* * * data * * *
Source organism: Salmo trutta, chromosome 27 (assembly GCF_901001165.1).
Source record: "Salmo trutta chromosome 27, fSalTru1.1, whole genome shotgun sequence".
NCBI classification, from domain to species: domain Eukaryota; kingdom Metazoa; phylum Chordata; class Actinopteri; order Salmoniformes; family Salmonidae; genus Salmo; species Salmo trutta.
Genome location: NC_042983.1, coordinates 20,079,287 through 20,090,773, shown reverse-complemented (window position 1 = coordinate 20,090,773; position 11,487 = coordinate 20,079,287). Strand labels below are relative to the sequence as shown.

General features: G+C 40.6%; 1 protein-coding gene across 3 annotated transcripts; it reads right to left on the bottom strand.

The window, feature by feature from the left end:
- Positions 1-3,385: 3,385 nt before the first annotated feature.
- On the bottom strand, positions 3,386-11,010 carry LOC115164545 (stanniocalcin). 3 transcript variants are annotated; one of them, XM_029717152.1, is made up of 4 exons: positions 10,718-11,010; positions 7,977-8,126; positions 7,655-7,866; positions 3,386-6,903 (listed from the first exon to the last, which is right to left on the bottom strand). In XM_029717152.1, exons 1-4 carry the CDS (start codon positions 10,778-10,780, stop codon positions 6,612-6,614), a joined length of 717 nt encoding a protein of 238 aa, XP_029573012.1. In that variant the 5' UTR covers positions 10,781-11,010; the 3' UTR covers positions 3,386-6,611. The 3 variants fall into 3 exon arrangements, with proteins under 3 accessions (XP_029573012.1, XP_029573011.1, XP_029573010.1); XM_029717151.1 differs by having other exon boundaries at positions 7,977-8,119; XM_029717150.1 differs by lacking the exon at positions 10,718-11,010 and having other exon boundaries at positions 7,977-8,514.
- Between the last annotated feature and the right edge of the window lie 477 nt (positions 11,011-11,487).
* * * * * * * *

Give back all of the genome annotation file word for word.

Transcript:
Source organism: Salmo trutta, chromosome 27 (assembly GCF_901001165.1).
Source record: "Salmo trutta chromosome 27, fSalTru1.1, whole genome shotgun sequence".
NCBI classification, from domain to species: domain Eukaryota; kingdom Metazoa; phylum Chordata; class Actinopteri; order Salmoniformes; family Salmonidae; genus Salmo; species Salmo trutta.
Genome location: NC_042983.1, coordinates 20,079,287 through 20,090,773, shown reverse-complemented (window position 1 = coordinate 20,090,773; position 11,487 = coordinate 20,079,287). Strand labels below are relative to the sequence as shown.

General features: G+C 40.6%; 1 protein-coding gene across 3 annotated transcripts; it reads right to left on the bottom strand.

The window, feature by feature from the left end:
- Positions 1-3,385: 3,385 nt before the first annotated feature.
- On the bottom strand, positions 3,386-11,010 carry LOC115164545 (stanniocalcin). 3 transcript variants are annotated; one of them, XM_029717152.1, is made up of 4 exons: positions 10,718-11,010; positions 7,977-8,126; positions 7,655-7,866; positions 3,386-6,903 (listed from the first exon to the last, which is right to left on the bottom strand). In XM_029717152.1, exons 1-4 carry the CDS (start codon positions 10,778-10,780, stop codon positions 6,612-6,614), a joined length of 717 nt encoding a protein of 238 aa, XP_029573012.1. In that variant the 5' UTR covers positions 10,781-11,010; the 3' UTR covers positions 3,386-6,611. The 3 variants fall into 3 exon arrangements, with proteins under 3 accessions (XP_029573012.1, XP_029573011.1, XP_029573010.1); XM_029717151.1 differs by having other exon boundaries at positions 7,977-8,119; XM_029717150.1 differs by lacking the exon at positions 10,718-11,010 and having other exon boundaries at positions 7,977-8,514.
- Between the last annotated feature and the right edge of the window lie 477 nt (positions 11,011-11,487).